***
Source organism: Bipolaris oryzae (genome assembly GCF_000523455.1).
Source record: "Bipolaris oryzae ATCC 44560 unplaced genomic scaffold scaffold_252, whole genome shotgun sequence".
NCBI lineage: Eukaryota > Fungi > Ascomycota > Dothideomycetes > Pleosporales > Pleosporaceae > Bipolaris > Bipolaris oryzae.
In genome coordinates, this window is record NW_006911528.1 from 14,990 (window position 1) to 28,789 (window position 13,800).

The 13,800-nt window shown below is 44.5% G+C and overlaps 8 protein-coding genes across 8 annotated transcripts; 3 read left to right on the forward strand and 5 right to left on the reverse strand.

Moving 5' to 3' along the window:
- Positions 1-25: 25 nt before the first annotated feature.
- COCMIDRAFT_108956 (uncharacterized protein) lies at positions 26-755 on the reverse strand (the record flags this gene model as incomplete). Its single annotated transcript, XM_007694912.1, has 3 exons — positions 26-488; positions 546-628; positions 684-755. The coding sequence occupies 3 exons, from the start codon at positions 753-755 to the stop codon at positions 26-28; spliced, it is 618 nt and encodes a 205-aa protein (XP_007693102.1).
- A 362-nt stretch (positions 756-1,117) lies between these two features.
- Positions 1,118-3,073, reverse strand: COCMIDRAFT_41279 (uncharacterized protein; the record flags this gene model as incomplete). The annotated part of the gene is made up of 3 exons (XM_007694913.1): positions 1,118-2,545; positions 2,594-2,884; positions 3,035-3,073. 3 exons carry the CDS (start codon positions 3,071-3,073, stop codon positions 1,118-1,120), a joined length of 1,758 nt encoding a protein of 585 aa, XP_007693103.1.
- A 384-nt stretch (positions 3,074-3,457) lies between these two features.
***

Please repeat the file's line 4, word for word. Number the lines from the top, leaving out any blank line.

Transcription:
In genome coordinates, this window is record NW_006911528.1 from 14,990 (window position 1) to 28,789 (window position 13,800).